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GENERAL

Samsung Galaxy Upcycling programme enables greater access to ophthalmic healthcare

08/04/2021 04:55 PM

KUALA LUMPUR, April 8  -- Samsung Electronics is repurposing older Galaxy smartphones to create medical devices that enable greater access to ophthalmic healthcare in underserved communities in Vietnam, India, Morocco and Papua New Guinea.

For this initiative, the electronics company has partnered with the International Agency for the Prevention of Blindness (IAPB) and Yonsei University Health System (YUHS) in Korea. 

In a statement, Samsung said the Galaxy Upcycling programme is helping to address approximately one billion global cases of vision impairment that are preventable with a proper diagnosis. 

Its vice-president of sustainable management office, mobile communications business Kim Sung-koo said the programme embodies Samsung’s belief that technology can enrich people’s lives and help the company build a more equitable and sustainable future for all.

“People around the globe face barriers to access fundamental health care and we saw an opportunity to engineer smart, innovative solutions that reuse products to drive more sustainable practices and make a positive impact in our communities," he said.

In 2017, Samsung created the Galaxy Upcycling programme to introduce innovative ways that Galaxy devices can make a positive impact, where an older Galaxy smartphone can become the brain of the EYELIKE handheld fundus camera, which connects to a lens attachment for enhanced fundus diagnosis, while the smartphone is used to capture images. 

The Galaxy device then utilises an artificial intelligence algorithm to analyse and diagnose the images for ophthalmic diseases and connects to an app that accurately captures patient data and suggests a treatment regimen at a fraction of the cost of commercial instruments, it said.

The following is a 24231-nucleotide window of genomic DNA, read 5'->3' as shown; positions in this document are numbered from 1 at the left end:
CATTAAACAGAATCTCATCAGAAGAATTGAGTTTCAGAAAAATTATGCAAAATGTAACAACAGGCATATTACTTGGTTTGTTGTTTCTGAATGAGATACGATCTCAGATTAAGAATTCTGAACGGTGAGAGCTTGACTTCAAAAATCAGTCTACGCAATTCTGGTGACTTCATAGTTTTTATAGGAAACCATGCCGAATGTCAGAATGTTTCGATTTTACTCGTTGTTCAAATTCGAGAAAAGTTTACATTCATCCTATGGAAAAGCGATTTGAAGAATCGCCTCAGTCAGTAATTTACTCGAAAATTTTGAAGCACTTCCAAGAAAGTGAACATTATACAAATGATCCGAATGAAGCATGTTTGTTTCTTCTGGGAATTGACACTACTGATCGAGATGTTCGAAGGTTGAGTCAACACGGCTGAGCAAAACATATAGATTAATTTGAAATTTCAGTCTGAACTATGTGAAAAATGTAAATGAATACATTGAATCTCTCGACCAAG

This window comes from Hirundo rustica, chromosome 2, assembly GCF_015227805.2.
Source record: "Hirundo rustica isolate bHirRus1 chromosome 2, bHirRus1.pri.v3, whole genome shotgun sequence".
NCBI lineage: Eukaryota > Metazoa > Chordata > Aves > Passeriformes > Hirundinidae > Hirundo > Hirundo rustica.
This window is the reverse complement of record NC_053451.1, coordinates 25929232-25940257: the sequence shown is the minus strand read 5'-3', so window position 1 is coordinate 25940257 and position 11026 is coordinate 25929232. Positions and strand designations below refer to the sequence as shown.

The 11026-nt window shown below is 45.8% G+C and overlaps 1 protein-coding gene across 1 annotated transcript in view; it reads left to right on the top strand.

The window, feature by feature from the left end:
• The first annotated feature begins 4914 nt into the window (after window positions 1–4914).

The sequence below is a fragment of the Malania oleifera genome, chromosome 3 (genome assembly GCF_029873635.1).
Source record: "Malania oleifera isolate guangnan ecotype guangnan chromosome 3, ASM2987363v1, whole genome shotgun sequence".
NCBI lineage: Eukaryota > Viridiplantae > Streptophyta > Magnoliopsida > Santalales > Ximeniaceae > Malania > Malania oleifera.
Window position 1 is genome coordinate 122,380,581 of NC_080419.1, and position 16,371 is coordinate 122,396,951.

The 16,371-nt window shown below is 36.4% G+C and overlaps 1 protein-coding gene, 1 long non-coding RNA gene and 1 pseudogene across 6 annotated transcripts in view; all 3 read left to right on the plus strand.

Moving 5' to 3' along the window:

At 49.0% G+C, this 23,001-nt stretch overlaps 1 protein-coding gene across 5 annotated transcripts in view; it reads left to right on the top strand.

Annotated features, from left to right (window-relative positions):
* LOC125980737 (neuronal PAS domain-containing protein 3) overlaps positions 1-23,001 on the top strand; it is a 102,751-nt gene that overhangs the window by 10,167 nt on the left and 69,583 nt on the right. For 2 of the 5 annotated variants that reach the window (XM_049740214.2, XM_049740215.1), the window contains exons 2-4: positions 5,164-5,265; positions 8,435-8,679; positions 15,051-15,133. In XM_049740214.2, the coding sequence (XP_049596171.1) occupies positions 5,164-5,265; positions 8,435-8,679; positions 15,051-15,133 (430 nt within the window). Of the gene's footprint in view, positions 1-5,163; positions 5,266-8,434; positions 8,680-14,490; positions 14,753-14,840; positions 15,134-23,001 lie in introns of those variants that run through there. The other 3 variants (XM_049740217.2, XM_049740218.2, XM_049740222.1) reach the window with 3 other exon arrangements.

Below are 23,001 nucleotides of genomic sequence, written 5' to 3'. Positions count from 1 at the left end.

It said the unique and affordable diagnosis camera can screen patients for conditions that may lead to blindness, including diabetic retinopathy, glaucoma, and age-related macular degeneration.

"The combination of using multiple optical technologies and artificial intelligence, coupled with camera performance of a Galaxy smartphone, created an affordable medical device that was just as capable as a fundus camera used by medical professionals.

"This not only solved a health issue but a growing environmental concern as well," said Dr Sangchul Yoon of Yonsei University Health System. 

 Since 2018, Samsung has partnered with IAPB and Yonsei University Health System to benefit the lives and vision of more than 19,000 residents in Vietnam with its portable retinal camera and in 2019, it supplied 90 portable ophthalmoscopes to health professionals operating in remote regions of the country without access to walk-in clinics.

Now, Samsung has expanded the programme to India, Morocco and Papua New Guinea. 

Samsung also broadening its capabilities to new screening areas, including using upcycled Galaxy devices to create smartphone-based portable colposcopes to screen for cervical cancer and improve women’s accessibility to quality health care.

In addition to its commitment to purposeful innovation, Samsung is building environmental sustainability that includes working towards its goal of collecting 7.5 million tons of e-waste and making use of 500,000 tons of recycled plastic by 2030, it said. 

It said by transforming Galaxy smartphones into low-cost, portable eye diagnosis equipment, Samsung helps divert e-waste from landfill while providing innovative medical solutions to underserved communities. 

“Additionally, the fundus camera diagnosis equipment is made with 35 per cent recycled content and is designed for easy reuse. It has been recognised by the United States Environmental Protection Agency (EPA) with a Sustainable Materials Management Cutting Edge Champion Award. 

“The Galaxy Upcycling programme is part of Samsung’s continued commitment to support the 2030 Agenda for Sustainable Development through 17 Sustainable Development Goals,” it added.

-- BERNAMA

 

 

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